What is gratitude? According to Robert Emmons, the definition of Gratitude is affirming the goodness in one's life and recognizing that its source lies outside the self, such as with the good intentions of another person.
This is a pretty positive way to think!
Research from positive psychology shows that being grateful helps to decrease depression. However most of us don't know how to be be grateful. I have written some pages with good mental health tips to teach you how to cultivate this practice.
If you want to learn how to be grateful, the first step is to measure your current level of gratitude. Take this gratitude survey from Martin Seligman's book Authentic Happiness.
After filling it out you can practice strategies shared on this website and see how you improve your score.
The Gratitude Survey Using the scale below as a guide, write a number beside each statement to indicate how much you agree with it. 1 = Strongly disagree 2 = Disagree 3 = Slightly disagree 4 = Neutral 5 = Slightly agree 6 = Agree 7 = Strongly agree
*1. Add up your scores for items 1, 2, 4, and 5.
2. Reverse your scores for items 3 and 6. That is, if you scored a “7,” give your- self a “1,” if you scored a “6,” give yourself a “2,” etc.
3. Add the reversed scores for items 3 and 6 to the total from
Step 1. This is your total GQ-6 score. This number should be between 6 and 42.
If you scored 35 or below, then you are in the bottom one-fourth of the sample in terms of gratitude. If you scored between 36 and 38, you are in the bottom one- half of people who took the survey. If you scored between 39 and 41, you are in the top one-fourth, and if you scored 42, you are in the top one-eighth. Women score slightly higher than men, and older people score higher than younger people
After you've completed this survey, learn about the health benefits of gratitude.
Then learn some research based interventions from the positive psychology field that will help you build the gratitude muscle. Gratitude journaling, gratitude visits, and gratitude letters are a few of the easiest and most effective.
Good Mental Health Tip HOW TO BE GRATEFUL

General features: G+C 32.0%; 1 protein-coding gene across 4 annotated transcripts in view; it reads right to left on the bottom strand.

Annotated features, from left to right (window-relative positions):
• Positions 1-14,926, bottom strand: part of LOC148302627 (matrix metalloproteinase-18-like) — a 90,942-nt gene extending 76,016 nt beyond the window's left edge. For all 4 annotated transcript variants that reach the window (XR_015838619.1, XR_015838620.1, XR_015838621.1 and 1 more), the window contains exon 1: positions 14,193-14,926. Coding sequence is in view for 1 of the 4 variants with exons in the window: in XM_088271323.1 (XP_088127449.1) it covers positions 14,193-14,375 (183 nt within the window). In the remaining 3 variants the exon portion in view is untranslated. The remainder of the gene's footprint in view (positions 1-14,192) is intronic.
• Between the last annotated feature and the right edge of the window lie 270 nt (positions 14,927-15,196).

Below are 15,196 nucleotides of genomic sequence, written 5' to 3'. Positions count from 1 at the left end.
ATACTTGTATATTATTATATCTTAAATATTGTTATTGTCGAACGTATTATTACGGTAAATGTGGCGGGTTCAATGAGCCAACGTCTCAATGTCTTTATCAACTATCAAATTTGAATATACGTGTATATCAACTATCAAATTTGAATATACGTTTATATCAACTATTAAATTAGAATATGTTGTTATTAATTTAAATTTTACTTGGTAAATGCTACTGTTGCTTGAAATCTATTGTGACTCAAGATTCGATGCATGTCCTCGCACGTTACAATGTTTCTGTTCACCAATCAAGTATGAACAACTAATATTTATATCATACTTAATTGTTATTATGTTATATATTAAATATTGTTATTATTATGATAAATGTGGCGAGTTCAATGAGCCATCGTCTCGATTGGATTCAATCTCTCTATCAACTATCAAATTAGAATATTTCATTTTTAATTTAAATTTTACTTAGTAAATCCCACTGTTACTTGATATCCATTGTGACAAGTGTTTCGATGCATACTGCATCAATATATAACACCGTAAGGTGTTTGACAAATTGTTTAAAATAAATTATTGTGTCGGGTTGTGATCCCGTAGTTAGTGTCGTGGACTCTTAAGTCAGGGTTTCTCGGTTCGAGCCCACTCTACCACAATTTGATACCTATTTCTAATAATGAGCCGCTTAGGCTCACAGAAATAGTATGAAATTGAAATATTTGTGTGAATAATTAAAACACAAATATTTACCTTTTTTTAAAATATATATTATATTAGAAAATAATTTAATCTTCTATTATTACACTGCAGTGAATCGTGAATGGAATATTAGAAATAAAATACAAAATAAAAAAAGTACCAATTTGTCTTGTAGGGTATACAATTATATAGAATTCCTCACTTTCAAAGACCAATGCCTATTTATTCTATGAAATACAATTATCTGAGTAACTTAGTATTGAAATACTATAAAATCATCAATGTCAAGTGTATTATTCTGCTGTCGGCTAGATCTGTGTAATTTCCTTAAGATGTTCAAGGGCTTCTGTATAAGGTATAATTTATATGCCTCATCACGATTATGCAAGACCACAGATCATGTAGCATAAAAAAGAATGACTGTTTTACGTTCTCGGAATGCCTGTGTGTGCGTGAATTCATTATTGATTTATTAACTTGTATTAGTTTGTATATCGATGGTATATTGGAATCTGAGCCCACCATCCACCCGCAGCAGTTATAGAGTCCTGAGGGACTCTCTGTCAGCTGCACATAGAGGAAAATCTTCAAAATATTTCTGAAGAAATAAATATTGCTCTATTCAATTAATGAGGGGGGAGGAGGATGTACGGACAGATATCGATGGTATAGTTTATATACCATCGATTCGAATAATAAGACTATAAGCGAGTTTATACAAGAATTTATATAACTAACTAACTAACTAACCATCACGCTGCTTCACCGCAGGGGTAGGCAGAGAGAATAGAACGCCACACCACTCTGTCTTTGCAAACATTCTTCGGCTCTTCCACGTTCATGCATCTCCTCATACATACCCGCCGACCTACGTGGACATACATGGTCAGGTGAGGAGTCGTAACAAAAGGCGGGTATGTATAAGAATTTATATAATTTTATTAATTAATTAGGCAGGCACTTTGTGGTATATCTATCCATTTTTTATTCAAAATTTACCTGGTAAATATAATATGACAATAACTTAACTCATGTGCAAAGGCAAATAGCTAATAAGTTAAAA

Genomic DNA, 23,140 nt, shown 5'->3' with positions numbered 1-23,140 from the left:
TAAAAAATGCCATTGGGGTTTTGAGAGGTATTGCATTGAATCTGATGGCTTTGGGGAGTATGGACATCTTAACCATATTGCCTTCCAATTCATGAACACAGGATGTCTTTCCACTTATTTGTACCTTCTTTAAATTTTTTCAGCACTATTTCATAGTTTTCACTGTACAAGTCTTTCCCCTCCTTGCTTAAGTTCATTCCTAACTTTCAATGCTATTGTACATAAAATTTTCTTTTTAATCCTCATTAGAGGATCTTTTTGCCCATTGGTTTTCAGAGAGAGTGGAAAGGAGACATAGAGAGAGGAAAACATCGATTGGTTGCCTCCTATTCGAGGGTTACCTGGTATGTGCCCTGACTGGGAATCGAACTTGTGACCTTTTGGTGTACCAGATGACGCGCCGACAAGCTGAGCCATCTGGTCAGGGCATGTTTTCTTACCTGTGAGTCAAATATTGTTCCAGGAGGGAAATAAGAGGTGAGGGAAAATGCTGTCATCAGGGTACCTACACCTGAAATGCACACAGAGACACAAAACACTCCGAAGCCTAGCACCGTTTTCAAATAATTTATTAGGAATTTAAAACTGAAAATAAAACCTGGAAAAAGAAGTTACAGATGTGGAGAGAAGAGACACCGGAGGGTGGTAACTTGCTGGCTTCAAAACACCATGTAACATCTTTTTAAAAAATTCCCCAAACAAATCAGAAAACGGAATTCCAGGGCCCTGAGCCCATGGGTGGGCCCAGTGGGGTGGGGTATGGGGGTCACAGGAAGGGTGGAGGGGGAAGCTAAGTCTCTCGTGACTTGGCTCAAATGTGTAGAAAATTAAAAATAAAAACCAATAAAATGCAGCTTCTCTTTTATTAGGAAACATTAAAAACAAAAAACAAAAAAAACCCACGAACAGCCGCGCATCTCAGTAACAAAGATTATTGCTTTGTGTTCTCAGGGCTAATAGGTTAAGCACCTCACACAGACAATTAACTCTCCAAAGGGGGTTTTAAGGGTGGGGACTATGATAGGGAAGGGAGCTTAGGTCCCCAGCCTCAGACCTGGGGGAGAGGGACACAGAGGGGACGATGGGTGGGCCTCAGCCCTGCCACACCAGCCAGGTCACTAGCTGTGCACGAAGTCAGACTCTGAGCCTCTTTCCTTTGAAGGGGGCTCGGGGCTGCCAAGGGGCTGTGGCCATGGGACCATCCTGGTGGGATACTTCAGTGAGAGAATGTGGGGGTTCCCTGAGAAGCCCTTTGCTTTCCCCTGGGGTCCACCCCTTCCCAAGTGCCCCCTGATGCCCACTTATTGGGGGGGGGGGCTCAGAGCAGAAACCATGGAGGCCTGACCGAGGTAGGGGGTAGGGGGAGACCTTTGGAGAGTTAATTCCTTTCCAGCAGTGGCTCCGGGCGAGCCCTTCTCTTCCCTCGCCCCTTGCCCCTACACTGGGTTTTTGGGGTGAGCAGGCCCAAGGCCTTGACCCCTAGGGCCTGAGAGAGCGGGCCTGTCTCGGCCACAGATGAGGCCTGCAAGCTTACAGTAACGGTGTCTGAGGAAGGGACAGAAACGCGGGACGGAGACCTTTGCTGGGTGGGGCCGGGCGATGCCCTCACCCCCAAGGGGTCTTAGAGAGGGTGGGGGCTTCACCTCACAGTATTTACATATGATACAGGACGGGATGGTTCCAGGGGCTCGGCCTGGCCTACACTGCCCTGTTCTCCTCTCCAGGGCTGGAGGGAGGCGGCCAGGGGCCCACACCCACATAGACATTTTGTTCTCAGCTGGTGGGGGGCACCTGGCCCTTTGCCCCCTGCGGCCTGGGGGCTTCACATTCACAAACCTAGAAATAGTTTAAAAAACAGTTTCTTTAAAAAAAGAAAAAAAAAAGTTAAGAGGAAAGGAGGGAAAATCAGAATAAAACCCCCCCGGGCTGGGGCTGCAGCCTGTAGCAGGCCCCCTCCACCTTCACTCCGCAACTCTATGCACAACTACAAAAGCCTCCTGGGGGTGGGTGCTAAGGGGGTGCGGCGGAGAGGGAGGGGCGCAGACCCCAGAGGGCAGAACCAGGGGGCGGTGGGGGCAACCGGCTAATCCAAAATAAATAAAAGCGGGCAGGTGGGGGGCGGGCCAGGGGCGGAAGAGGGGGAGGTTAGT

Gratitude isn't just a feeling but something you cultivate, it's a disposition that can help shield you against depression.
Gratitude is about remembering the things that you have in your life that are good and remembering the good that has been offered to you.
Depression, on the other hand, strips you of your ability to see the good in life. It causes you to forget what happiness is, that the universe can be open and kind, and that there are people who support and assist you. Gratitude works as an antidote to depression.
Most of us are not naturally grateful. Sometimes, we might be, if a tragedy or crisis reminds us of what we have. We can be prompted to feel grateful temporarily, but we soon forget that feeling and return to where we were before. If this describes you, don't worry, you are just like most of us!
It's very difficult to remember to pay attention to what is right in our lives. Instead, we automatically pay attention to what is wrong. This is residual from the days when we needed to constantly scan our environment for danger. It's not an adaptive trait any longer, but it sticks around. We call this our negative bias. Thankfully, because of neuroplasticity, we can change our brain.
GOOD MENTAL HEALTH TIP HOW TO BE GRATEFUL
If you are doing it right, gratitude feels good.
Please remember not to use gratitude to shame or harm yourself. Gratitude isn't something you use to say to yourself I should be grateful. It's something that helps you feel warm and happy inside. If when you attempt to practice it you feel guilty or shame you are doing it wrong.
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Medical information obtained from this website is not intended as a substitute for professional care. If you have or suspect you have a problem, you should consult a healthcare provider.